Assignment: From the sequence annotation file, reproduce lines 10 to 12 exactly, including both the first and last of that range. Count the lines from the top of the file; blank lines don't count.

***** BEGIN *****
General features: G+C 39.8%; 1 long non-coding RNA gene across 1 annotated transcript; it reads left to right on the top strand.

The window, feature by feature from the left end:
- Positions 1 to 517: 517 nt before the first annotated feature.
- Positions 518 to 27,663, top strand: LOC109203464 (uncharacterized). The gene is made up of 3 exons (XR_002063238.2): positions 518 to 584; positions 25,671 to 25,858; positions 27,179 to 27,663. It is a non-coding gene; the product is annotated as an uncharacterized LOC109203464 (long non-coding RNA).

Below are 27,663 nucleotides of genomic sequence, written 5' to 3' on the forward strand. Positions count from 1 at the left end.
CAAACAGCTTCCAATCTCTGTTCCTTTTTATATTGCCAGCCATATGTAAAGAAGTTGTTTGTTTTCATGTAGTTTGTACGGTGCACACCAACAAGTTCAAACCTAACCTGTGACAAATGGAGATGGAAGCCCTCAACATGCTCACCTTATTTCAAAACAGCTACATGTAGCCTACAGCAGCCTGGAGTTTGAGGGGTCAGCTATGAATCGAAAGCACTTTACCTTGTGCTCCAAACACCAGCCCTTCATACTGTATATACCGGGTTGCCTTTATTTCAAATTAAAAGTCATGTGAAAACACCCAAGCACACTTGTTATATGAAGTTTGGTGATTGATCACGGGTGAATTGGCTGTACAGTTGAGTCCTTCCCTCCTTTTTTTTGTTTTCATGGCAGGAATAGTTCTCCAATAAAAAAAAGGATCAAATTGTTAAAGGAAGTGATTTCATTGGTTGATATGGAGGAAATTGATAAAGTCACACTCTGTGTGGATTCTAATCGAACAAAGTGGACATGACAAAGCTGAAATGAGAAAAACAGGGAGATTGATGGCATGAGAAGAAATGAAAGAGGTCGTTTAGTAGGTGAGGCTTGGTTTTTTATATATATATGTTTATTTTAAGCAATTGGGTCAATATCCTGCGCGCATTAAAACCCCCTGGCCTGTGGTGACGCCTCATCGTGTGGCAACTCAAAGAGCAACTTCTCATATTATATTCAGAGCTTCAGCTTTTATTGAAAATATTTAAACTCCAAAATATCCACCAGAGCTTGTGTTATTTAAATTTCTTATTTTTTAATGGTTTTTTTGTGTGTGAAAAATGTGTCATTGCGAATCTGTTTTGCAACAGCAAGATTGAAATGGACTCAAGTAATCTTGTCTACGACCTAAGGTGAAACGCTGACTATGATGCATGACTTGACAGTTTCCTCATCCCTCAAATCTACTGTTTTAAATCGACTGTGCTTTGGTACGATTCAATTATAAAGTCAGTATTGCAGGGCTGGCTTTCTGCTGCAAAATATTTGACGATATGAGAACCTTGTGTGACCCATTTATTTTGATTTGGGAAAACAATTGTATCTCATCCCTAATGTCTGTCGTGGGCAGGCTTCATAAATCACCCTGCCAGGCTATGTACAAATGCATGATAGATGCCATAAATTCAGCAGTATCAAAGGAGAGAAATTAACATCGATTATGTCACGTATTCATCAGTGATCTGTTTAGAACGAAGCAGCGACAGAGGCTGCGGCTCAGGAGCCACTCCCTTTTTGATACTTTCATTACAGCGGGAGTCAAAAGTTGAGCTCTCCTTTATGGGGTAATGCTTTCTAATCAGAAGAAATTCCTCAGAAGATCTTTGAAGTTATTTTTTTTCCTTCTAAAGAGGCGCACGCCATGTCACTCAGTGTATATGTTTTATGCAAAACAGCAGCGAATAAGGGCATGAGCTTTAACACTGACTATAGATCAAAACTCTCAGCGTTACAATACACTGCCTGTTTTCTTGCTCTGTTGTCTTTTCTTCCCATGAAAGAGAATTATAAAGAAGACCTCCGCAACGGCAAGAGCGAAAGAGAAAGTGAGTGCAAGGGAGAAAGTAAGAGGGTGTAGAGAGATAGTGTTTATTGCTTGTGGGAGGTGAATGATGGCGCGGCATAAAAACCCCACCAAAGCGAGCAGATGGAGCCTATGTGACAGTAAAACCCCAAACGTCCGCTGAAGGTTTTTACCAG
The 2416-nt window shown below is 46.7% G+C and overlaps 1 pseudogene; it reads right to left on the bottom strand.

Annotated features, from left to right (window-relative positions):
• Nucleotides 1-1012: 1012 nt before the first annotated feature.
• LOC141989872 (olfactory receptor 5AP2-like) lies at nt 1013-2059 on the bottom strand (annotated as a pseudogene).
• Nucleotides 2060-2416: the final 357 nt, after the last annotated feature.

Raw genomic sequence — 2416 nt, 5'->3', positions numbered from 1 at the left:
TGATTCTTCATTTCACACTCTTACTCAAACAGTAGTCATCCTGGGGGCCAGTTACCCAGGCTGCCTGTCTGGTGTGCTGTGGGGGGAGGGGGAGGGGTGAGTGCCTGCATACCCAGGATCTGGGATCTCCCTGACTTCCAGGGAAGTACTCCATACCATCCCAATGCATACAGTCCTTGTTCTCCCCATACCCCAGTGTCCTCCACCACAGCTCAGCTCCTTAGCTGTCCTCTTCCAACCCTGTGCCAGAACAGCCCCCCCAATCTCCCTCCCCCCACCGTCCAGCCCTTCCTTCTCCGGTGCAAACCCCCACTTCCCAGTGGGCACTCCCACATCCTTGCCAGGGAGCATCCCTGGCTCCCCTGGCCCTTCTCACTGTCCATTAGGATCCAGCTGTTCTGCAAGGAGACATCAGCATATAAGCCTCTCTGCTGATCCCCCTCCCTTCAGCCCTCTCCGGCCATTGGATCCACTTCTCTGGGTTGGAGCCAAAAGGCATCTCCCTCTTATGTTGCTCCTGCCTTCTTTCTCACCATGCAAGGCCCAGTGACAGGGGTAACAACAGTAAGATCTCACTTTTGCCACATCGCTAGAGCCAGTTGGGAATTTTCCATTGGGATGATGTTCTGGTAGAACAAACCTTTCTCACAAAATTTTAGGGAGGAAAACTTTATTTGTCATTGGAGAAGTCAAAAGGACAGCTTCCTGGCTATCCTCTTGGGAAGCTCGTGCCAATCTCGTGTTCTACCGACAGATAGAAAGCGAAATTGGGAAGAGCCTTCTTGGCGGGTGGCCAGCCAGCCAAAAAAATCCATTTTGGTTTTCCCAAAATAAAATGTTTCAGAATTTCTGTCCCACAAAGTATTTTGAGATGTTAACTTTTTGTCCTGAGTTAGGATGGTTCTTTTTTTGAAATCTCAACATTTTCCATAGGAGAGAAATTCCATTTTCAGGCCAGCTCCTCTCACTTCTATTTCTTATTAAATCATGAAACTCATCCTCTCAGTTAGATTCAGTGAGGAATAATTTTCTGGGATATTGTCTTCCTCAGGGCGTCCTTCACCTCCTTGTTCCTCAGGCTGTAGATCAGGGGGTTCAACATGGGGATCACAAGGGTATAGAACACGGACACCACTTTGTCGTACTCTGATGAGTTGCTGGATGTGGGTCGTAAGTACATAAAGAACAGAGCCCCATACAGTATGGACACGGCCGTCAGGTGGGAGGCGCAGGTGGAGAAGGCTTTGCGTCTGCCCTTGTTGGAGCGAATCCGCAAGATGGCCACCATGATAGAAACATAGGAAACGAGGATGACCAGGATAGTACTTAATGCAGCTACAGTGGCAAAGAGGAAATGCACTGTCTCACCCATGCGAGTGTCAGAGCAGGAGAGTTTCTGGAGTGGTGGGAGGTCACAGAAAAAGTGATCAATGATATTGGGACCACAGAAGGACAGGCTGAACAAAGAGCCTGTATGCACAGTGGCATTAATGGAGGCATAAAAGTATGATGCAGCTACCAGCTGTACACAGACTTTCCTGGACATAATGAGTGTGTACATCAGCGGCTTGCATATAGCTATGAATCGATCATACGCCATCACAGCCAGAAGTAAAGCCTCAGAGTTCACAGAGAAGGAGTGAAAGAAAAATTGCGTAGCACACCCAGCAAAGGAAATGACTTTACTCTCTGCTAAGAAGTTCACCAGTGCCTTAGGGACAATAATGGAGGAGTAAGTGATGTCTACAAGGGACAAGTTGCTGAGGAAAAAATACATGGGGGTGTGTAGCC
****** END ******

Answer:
• LOC141989872 (olfactory receptor 5AP2-like) lies at nt 1013-2059 on the bottom strand (annotated as a pseudogene).
• Nucleotides 2060-2416: the final 357 nt, after the last annotated feature.

Raw genomic sequence — 2416 nt, 5'->3', positions numbered from 1 at the left: